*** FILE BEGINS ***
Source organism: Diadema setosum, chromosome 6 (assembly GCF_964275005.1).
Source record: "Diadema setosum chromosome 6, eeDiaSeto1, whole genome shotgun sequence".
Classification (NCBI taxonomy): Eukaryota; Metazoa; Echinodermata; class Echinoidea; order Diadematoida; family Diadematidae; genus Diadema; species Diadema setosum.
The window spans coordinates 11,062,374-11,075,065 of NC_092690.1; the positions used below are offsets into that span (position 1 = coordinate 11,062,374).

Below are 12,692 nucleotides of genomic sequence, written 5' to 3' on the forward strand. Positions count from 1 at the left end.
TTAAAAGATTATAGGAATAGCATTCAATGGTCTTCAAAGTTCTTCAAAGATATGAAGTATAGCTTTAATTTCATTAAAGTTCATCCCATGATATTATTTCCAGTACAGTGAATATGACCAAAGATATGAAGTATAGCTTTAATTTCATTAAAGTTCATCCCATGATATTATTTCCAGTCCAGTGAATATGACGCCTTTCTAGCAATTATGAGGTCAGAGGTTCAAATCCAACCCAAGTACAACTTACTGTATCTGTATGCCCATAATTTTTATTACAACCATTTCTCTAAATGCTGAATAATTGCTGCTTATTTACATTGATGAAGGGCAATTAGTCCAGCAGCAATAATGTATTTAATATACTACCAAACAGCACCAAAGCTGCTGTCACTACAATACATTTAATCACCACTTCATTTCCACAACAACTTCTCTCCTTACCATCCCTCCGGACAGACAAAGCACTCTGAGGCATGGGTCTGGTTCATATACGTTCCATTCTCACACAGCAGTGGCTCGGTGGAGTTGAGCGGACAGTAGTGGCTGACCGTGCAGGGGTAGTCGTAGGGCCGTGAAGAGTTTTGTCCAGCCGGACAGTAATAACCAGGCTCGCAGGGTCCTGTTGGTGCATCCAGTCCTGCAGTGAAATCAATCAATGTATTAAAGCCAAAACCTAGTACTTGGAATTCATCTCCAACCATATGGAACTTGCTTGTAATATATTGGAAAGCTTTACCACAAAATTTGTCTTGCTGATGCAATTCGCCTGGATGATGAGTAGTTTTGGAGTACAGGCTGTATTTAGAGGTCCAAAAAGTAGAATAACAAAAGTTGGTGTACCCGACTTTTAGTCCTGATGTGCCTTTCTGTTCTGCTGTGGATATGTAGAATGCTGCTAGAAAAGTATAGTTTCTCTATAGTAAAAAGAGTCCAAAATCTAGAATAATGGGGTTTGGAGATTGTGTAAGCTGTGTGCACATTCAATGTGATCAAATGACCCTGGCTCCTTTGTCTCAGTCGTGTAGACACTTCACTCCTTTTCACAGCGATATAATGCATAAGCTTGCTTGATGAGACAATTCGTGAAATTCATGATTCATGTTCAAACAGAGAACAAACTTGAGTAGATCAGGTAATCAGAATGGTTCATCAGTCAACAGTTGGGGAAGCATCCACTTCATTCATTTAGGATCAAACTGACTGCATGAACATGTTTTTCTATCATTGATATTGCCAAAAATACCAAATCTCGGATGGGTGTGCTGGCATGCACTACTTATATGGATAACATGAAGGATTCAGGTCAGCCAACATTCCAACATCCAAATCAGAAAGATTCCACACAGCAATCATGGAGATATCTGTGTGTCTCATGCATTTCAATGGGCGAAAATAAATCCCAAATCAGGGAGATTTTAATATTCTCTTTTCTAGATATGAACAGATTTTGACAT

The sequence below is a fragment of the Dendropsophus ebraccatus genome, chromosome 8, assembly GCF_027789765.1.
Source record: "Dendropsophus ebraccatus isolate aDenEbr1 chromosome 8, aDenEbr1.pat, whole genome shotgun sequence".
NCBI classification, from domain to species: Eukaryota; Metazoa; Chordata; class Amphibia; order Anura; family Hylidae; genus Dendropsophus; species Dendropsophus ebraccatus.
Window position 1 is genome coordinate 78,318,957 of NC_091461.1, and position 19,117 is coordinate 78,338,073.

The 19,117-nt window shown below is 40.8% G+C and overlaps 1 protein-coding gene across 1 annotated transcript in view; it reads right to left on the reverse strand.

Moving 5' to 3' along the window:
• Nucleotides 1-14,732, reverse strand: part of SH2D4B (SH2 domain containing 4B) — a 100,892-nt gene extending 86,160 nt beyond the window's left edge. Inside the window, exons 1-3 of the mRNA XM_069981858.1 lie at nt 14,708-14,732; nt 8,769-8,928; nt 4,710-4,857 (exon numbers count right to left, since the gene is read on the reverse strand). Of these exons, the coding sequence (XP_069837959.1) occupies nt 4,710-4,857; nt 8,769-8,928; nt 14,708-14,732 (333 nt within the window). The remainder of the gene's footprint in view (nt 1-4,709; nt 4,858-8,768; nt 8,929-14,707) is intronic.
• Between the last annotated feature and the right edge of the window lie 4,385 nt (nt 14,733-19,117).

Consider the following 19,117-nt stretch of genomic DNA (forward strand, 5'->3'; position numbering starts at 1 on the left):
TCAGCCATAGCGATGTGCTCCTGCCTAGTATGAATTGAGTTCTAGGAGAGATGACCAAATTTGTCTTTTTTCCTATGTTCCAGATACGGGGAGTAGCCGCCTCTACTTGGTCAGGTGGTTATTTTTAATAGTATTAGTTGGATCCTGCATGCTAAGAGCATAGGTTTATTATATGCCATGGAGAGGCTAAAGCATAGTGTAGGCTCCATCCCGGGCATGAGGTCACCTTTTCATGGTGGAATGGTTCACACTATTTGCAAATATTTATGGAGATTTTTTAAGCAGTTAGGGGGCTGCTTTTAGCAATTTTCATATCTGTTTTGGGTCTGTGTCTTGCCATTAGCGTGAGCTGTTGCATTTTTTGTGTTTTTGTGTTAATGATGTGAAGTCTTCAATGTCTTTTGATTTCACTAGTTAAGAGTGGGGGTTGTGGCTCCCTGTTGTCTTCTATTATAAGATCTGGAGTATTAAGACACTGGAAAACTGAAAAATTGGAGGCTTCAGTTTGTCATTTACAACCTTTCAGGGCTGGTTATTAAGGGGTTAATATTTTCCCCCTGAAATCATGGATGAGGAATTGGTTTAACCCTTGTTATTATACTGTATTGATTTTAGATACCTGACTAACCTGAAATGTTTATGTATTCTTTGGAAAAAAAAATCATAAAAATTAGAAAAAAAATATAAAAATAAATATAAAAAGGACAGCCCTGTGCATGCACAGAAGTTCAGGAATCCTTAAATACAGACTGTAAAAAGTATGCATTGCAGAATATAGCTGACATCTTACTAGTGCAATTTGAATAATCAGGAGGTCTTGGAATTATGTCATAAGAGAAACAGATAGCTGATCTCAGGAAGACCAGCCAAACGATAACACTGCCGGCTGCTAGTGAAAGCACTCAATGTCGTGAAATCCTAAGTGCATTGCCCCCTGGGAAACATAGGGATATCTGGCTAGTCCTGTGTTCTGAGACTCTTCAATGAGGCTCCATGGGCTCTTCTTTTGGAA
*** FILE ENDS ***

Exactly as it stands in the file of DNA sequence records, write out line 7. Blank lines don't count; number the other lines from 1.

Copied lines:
The sequence below is a fragment of the Dendropsophus ebraccatus genome, chromosome 8, assembly GCF_027789765.1.